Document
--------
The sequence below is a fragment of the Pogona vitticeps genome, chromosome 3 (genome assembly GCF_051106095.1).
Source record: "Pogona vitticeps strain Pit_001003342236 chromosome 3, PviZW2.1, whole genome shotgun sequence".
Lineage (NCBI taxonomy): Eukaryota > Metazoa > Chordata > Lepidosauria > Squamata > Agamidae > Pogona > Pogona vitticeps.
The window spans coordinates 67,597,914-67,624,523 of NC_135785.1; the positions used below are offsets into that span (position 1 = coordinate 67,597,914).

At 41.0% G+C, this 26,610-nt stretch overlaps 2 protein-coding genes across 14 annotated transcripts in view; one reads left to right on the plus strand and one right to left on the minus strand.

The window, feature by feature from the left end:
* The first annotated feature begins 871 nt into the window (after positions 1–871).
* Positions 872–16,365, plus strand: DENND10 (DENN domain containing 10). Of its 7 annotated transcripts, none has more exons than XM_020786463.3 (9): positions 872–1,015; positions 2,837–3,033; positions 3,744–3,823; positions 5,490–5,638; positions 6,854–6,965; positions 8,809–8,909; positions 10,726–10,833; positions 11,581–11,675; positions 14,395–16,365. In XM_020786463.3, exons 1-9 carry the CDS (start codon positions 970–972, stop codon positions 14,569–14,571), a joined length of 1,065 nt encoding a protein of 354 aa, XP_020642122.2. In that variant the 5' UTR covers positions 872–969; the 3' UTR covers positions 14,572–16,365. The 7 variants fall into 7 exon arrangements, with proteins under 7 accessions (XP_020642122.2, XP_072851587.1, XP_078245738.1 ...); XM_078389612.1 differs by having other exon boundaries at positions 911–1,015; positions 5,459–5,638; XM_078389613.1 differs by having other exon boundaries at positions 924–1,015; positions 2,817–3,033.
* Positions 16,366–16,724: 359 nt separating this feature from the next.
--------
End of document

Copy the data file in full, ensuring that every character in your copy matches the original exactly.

The sequence below is a fragment of the Pogona vitticeps genome, chromosome 3 (genome assembly GCF_051106095.1).
Source record: "Pogona vitticeps strain Pit_001003342236 chromosome 3, PviZW2.1, whole genome shotgun sequence".
Lineage (NCBI taxonomy): Eukaryota > Metazoa > Chordata > Lepidosauria > Squamata > Agamidae > Pogona > Pogona vitticeps.
The window spans coordinates 67,597,914-67,624,523 of NC_135785.1; the positions used below are offsets into that span (position 1 = coordinate 67,597,914).

At 41.0% G+C, this 26,610-nt stretch overlaps 2 protein-coding genes across 14 annotated transcripts in view; one reads left to right on the plus strand and one right to left on the minus strand.

The window, feature by feature from the left end:
* The first annotated feature begins 871 nt into the window (after positions 1–871).
* Positions 872–16,365, plus strand: DENND10 (DENN domain containing 10). Of its 7 annotated transcripts, none has more exons than XM_020786463.3 (9): positions 872–1,015; positions 2,837–3,033; positions 3,744–3,823; positions 5,490–5,638; positions 6,854–6,965; positions 8,809–8,909; positions 10,726–10,833; positions 11,581–11,675; positions 14,395–16,365. In XM_020786463.3, exons 1-9 carry the CDS (start codon positions 970–972, stop codon positions 14,569–14,571), a joined length of 1,065 nt encoding a protein of 354 aa, XP_020642122.2. In that variant the 5' UTR covers positions 872–969; the 3' UTR covers positions 14,572–16,365. The 7 variants fall into 7 exon arrangements, with proteins under 7 accessions (XP_020642122.2, XP_072851587.1, XP_078245738.1 ...); XM_078389612.1 differs by having other exon boundaries at positions 911–1,015; positions 5,459–5,638; XM_078389613.1 differs by having other exon boundaries at positions 924–1,015; positions 2,817–3,033.
* Positions 16,366–16,724: 359 nt separating this feature from the next.